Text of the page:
Many African countries lag behind the rest of the world economically in ways that perpetuate cycles of poverty and dysfunction. These cycles can give the wrong impression that more developed countries are superior to these African nations.
In Dead Aid, Dambisa Moyo argues that Western nations have undermined African economies by giving cash to countries that are often corrupt and by providing aid to some nations trying to get off the ground. This is the result of unintended paternalism. The West needs a new of thinking. What would it look like for Western nations to treat struggling African countries as friends instead of just recipients of their help?
This may seem like mere semantics, but for many African leaders it's important. For example, on a recent trip to Cameroon, journalist John Allen asked Bishop John Onaiyekan of Abuja, Nigeria, how the West could help Africa. Here's what Allen reported about that exchange:
"'The problem is the way you phrased the question,' [Onaiyekan] said. 'You asked how the West can "help" Africa. We're not interested in "help" in that sense, meaning that we are exclusively the receivers of your generosity. We're interested in a new kind of relationship, in which all of us, as equals, work out the right way forward.'
"The most important thing the West can do, Onaiyekan stressed, is not giving increased development aid or more trade, but what he called a 'change of mentality'-including, he said, a change of mentality within the church."
What really struck me about this conversation was Onaiyekan's challenging the perspective that many African nations are simply standing around with downtrodden faces and outstretches hands waiting on the West to help. Perhaps part of the blame for this mentality on my part has been the years and years of seeing images of Africans depicted as helpless in TV commercials for relief organizations. In the past I may have thought of Africans as needing our "help" rather than thinking about what it means to partner with them as friends so that they can help themselves and find solutions to their own problems.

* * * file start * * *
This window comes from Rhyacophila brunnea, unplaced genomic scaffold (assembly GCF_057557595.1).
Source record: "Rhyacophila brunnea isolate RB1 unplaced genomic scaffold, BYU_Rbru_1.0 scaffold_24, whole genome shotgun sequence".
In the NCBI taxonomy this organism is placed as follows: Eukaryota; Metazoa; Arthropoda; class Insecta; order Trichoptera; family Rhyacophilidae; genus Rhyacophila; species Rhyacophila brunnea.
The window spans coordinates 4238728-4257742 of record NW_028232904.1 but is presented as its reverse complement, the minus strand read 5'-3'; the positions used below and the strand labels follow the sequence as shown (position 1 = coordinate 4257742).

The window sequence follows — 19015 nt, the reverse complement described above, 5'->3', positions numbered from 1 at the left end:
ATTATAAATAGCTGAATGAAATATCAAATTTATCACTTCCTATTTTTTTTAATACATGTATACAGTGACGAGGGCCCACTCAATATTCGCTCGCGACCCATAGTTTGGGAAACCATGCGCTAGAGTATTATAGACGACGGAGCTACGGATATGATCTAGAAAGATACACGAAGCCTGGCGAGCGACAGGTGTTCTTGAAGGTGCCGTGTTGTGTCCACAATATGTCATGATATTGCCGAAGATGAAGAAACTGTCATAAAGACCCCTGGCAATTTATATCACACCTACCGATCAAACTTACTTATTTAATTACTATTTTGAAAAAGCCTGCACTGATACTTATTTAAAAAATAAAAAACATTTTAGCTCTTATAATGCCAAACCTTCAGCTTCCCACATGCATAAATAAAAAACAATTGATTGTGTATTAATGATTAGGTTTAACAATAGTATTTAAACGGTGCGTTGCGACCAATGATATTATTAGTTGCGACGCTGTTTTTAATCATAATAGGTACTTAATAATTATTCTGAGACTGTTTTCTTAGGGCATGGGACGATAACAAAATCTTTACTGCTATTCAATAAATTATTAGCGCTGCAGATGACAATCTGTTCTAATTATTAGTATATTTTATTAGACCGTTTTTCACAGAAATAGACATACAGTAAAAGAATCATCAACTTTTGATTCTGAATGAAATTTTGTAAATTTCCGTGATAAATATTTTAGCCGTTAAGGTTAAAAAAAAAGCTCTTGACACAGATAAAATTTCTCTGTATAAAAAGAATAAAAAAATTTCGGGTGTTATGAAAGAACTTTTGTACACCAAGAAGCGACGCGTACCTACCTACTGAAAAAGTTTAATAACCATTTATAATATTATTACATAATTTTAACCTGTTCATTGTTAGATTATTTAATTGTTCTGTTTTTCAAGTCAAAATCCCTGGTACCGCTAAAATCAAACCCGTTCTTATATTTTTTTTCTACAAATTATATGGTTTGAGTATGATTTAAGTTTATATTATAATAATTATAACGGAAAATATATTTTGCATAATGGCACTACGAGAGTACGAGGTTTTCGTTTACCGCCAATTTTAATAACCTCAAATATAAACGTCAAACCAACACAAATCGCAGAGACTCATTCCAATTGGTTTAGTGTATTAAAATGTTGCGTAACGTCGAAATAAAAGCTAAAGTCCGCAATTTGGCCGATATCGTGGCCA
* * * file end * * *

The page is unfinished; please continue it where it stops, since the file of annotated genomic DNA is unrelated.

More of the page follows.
It seems that the East may view Africa differently than the West. In fact, the Chinese are sending strong signals that they do not see Africans as inferior dependents. For example, Chinese businessmen are marrying African women and are seeking out new business opportunities on the continent. Jennifer Brea explains:
"While Americans are pestering their leaders to Save Darfur-an unlikely prospect absent full-scale military intervention-the Chinese are busy building roads and hydroelectric power dams. China believes Africa is a huge economic opportunity and deals with Africa like a business partner. The Chinese see Africans the way many would like to see themselves."
Building infrastructure instead of sending over things like clothes is the type of initiative that helps Africans help themselves in the long run.
Not seeing Africans as equals has become such a tense issue that some Africans are even telling U2's Bono to change his mentality. After he delivered a standard development speech about the need to give Africa more cash, an African man in the audience asked Bono, "Where do you place the African person as a thinker, a creator of wealth?"
Maybe we've been going about this all wrong. Maybe the best way to help Africans is not to see them as recipients of our "help" but potential thinkers and wealth creators who need friends to provide the support that moves countries off the path of dependency and onto the path of freedom and prosperity.